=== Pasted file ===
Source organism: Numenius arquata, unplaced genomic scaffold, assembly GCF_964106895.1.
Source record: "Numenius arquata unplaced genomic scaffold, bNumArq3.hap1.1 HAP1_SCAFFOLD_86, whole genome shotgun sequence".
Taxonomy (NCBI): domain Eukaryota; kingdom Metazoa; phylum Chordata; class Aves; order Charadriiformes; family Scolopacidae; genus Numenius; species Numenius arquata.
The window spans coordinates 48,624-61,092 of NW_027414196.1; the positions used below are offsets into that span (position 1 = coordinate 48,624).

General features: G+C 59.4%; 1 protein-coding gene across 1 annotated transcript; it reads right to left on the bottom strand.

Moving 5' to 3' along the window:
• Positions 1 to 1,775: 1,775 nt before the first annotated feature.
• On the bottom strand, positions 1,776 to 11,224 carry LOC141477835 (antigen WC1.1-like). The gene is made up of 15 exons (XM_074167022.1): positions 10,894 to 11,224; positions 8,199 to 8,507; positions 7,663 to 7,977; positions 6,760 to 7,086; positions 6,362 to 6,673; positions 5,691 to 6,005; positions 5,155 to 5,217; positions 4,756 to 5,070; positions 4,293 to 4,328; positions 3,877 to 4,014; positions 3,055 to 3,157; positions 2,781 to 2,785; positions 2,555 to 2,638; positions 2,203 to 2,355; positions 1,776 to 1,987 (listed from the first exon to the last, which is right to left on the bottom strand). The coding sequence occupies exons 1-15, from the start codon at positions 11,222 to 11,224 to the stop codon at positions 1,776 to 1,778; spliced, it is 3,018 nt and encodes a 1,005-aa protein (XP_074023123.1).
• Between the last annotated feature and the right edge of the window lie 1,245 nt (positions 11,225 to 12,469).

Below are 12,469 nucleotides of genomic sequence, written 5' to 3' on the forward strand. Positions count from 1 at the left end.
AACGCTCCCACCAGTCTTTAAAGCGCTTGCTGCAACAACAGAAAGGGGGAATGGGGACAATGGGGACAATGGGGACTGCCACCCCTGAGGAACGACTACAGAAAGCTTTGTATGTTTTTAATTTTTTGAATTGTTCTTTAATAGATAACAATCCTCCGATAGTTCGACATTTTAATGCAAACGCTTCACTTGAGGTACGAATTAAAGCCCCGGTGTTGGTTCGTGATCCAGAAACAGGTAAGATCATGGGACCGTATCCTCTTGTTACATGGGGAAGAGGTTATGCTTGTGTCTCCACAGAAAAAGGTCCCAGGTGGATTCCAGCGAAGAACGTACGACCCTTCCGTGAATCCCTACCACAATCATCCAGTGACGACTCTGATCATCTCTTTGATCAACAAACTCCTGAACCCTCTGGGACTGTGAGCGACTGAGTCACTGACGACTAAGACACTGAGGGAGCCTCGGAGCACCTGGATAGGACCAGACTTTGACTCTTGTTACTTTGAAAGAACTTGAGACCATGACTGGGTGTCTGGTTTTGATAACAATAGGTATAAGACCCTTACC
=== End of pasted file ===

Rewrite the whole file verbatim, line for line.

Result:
Source organism: Numenius arquata, unplaced genomic scaffold, assembly GCF_964106895.1.
Source record: "Numenius arquata unplaced genomic scaffold, bNumArq3.hap1.1 HAP1_SCAFFOLD_86, whole genome shotgun sequence".
Taxonomy (NCBI): domain Eukaryota; kingdom Metazoa; phylum Chordata; class Aves; order Charadriiformes; family Scolopacidae; genus Numenius; species Numenius arquata.
The window spans coordinates 48,624-61,092 of NW_027414196.1; the positions used below are offsets into that span (position 1 = coordinate 48,624).

General features: G+C 59.4%; 1 protein-coding gene across 1 annotated transcript; it reads right to left on the bottom strand.

Moving 5' to 3' along the window:
• Positions 1 to 1,775: 1,775 nt before the first annotated feature.
• On the bottom strand, positions 1,776 to 11,224 carry LOC141477835 (antigen WC1.1-like). The gene is made up of 15 exons (XM_074167022.1): positions 10,894 to 11,224; positions 8,199 to 8,507; positions 7,663 to 7,977; positions 6,760 to 7,086; positions 6,362 to 6,673; positions 5,691 to 6,005; positions 5,155 to 5,217; positions 4,756 to 5,070; positions 4,293 to 4,328; positions 3,877 to 4,014; positions 3,055 to 3,157; positions 2,781 to 2,785; positions 2,555 to 2,638; positions 2,203 to 2,355; positions 1,776 to 1,987 (listed from the first exon to the last, which is right to left on the bottom strand). The coding sequence occupies exons 1-15, from the start codon at positions 11,222 to 11,224 to the stop codon at positions 1,776 to 1,778; spliced, it is 3,018 nt and encodes a 1,005-aa protein (XP_074023123.1).
• Between the last annotated feature and the right edge of the window lie 1,245 nt (positions 11,225 to 12,469).

Below are 12,469 nucleotides of genomic sequence, written 5' to 3' on the forward strand. Positions count from 1 at the left end.
AACGCTCCCACCAGTCTTTAAAGCGCTTGCTGCAACAACAGAAAGGGGGAATGGGGACAATGGGGACAATGGGGACTGCCACCCCTGAGGAACGACTACAGAAAGCTTTGTATGTTTTTAATTTTTTGAATTGTTCTTTAATAGATAACAATCCTCCGATAGTTCGACATTTTAATGCAAACGCTTCACTTGAGGTACGAATTAAAGCCCCGGTGTTGGTTCGTGATCCAGAAACAGGTAAGATCATGGGACCGTATCCTCTTGTTACATGGGGAAGAGGTTATGCTTGTGTCTCCACAGAAAAAGGTCCCAGGTGGATTCCAGCGAAGAACGTACGACCCTTCCGTGAATCCCTACCACAATCATCCAGTGACGACTCTGATCATCTCTTTGATCAACAAACTCCTGAACCCTCTGGGACTGTGAGCGACTGAGTCACTGACGACTAAGACACTGAGGGAGCCTCGGAGCACCTGGATAGGACCAGACTTTGACTCTTGTTACTTTGAAAGAACTTGAGACCATGACTGGGTGTCTGGTTTTGATAACAATAGGTATAAGACCCTTACC